Yoga in particular has an impact on the physical workings behind PTSD because it affects the vagus nerve—a large bundle of fibers that connects your brain and many internal organs, sending chemical messages and signals between the two.   

Studies have shown that you can directly influence the type of hormonal and chemical signals sent from the body to the brain…so if the body is encouraged to relax, similar messages will also be sent to the brain! 

Regular exercise 

Regular exercise is a natural antidepressant.  While it may seem difficult for someone suffering from PTSD and other mental health issues to feel the motivation to exercise, the end result is definitely positive. 

Nutritional support

Stress harms your gut, which in turn impacts your immune function, digestion and absorption of nutrients, so it’s essential to give your body the support it needs to overcome those harmful effects. 

Plus most of your body’s serotonin (your natural antidepressant) is manufactured in your gut, so a healthy gut is vital when battling depression! 

The best place to start is with a nutritious diet of wholesome real foods, including meats, fish and poultry, eggs, healthy fats, fresh vegetables and fruits. These are the foods that will give your body (and mind!) the nutrients they need to work properly. 

At the same time, it’s crucial to avoid sugar, refined carbs and processed foods.  They do not provide any measurable levels of nutrients, they create inflammation (which can affect your gut and mental health) and they pack the pounds on you to boot.   

Also crucial for mental health are Omega-3 fatty acids.  Since our diets typically don’t provide nearly what we need (since most of us don’t eat fish 7 days a week), a top-notch fish oil formula like VitalMega-3 can provide health-supporting levels of these crucial fats, including the all-important EPA and DHA. 

Try ashwagandha 

Long used as a staple of Indian Ayurvedic medicine for over 2,500 years, ashwagandha is an example of an adaptogenic herb, or adaptogen.  Adaptogens are a unique class of healing plants that naturally help balance, restore and protect your body. 

Ashwagandha has been shown to be very helpful with encouraging restful sleep, combatting the effects of stress and anxiety, and improving depression—all good news for PTSD sufferers! 

If you’d like to put the power of ashwagandha to work in your health, our very own Ashwa Blend Gummies are your ticket! 

Ashwa Blend Gummies is a vegan, non-GMO supplement that combines the incredible power of ashwagandha with vitamin D and zinc—two of the best immune-enhancing nutrients in existence—to create a super-charged formula that supports optimal health. 

Reach out to others 

People with PTSD have also found it helpful to join PTSD or other mental health support groups or take advantage of volunteer opportunities in the community.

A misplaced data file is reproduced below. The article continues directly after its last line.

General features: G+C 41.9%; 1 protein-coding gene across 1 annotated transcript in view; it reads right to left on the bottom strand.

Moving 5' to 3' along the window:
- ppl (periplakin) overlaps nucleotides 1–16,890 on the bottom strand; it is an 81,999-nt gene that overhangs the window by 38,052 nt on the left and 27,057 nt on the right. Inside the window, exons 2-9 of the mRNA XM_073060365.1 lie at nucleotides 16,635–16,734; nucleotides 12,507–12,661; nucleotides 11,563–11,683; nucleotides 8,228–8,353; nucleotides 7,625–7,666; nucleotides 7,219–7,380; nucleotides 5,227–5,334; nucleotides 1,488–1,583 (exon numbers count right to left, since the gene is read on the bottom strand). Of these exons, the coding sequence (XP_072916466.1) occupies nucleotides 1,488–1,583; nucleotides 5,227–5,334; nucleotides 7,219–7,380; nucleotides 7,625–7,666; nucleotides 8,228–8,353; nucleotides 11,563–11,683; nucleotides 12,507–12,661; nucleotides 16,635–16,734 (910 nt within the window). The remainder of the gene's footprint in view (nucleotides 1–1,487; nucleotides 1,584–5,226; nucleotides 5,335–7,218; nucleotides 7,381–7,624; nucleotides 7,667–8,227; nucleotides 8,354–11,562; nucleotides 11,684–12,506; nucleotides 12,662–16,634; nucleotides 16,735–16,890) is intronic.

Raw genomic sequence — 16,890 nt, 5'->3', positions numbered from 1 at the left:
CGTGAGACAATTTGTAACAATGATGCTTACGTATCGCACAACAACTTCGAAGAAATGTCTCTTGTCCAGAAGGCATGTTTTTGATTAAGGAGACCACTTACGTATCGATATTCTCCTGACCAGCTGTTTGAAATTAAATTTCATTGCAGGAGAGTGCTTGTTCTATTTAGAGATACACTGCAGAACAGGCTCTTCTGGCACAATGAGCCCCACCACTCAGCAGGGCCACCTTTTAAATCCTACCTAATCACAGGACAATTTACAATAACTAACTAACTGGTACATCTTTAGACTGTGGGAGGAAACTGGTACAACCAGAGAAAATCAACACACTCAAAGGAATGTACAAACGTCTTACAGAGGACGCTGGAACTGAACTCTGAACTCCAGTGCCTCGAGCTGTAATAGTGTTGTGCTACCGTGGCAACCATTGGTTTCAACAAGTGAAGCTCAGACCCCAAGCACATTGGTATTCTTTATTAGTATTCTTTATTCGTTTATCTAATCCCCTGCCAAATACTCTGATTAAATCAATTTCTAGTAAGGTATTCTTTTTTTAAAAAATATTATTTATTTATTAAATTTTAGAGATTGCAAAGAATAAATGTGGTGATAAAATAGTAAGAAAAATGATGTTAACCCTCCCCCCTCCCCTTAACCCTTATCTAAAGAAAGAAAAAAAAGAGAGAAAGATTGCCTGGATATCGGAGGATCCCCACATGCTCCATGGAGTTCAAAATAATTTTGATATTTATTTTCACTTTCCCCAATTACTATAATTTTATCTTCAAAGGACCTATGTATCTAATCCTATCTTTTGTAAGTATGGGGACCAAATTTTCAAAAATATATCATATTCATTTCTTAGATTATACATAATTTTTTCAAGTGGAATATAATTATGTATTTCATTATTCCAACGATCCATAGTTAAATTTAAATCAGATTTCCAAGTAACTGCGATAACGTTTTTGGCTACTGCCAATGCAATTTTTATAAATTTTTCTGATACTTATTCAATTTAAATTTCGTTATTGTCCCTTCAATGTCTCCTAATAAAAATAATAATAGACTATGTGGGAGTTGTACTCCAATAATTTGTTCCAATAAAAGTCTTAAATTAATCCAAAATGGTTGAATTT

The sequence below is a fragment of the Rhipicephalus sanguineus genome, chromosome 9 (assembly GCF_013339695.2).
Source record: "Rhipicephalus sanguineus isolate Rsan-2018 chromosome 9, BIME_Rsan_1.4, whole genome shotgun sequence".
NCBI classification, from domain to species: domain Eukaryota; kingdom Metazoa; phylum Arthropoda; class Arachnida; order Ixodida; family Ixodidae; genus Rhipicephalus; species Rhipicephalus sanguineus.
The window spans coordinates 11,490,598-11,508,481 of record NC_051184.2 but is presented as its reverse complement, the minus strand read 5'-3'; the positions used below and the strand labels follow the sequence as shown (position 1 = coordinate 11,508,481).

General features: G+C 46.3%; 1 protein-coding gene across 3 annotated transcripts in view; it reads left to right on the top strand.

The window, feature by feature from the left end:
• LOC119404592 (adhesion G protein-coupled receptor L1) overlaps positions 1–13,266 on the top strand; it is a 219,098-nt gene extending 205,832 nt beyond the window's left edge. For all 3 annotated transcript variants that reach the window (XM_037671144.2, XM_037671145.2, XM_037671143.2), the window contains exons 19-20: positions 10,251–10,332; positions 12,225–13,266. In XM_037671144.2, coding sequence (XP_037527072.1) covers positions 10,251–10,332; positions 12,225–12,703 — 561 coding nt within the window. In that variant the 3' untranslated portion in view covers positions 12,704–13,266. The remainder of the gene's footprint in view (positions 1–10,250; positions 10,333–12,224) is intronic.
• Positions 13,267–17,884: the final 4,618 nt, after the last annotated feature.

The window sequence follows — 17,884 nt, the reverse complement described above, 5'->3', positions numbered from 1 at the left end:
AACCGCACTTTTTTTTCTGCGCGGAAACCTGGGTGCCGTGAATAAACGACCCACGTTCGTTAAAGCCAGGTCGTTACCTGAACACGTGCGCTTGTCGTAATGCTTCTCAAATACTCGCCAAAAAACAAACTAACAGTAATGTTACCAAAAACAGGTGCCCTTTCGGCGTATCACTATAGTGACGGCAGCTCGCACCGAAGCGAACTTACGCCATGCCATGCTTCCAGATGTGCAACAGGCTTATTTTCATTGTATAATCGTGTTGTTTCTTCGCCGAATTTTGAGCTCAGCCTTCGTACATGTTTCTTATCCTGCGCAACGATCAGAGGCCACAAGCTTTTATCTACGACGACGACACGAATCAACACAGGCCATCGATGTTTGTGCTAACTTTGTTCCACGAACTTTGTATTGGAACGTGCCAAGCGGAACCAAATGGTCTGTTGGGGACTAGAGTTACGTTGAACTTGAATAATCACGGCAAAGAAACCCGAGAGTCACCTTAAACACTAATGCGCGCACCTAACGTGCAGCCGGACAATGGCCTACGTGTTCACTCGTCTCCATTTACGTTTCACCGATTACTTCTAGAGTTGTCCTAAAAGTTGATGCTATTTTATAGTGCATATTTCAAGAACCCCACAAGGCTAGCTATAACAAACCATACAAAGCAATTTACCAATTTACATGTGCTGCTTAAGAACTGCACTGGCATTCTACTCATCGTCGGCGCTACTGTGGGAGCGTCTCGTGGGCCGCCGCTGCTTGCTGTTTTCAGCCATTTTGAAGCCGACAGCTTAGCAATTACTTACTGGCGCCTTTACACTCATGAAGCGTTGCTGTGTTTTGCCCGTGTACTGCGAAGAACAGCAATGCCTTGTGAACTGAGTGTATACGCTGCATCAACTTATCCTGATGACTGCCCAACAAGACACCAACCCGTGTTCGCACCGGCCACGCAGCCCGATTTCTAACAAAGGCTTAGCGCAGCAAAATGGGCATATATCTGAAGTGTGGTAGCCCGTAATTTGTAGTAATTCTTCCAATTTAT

If you or someone you love has PTSD, you are not beyond hope! 

Take comfort in the fact that there are several ways to bring about healing and relief and do whatever you need to do to make that happen. 

To your health, 

Sherry Brescia 


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  • Thank you for sharing the story about your dear Father. May he rest in peace. Thank you, also, for educating us about such an important issue.

    Patricia on

  • You forgot the number one way to deal with PTSD – A strong belief and reliance in God.

    Richard Oncken on

  • i was told after many a sessions with a shrink i had PTSD. MY Father who was wwII tanks saw many horrible things. he never spoke of any of it until one day on celebration of d-day with my husband who was a vet as well only airforce veitnam and gulf war. my father would go into rages and took it out on us. we were abused physically..beaten to a pulp. i never thought abt my father having ptsd but im sure that is what it was. i had to forgive him long before that realization though. my mother had some as well because she saw her father die when she was 7yrs old of tuberculosis. she also lost a sister and niece …she also lost another bro and sis but before she was born. we all suffer from traumatic epsisodes in our life. my faith in God sustained me and im sure many others.

    vickie on

  • Thank you for your bravery and compassion in sharing this. It’s hard to speak up sometimes because we humans often feel that we’re the only ones going through what feels like shame and seclusion in our world. God put plants (weeds:) here after the fall of man and I know He was giving us, in HIS compassion, ways to cope and heal. May He help us all to find that path to healing!

    Terry Barbato on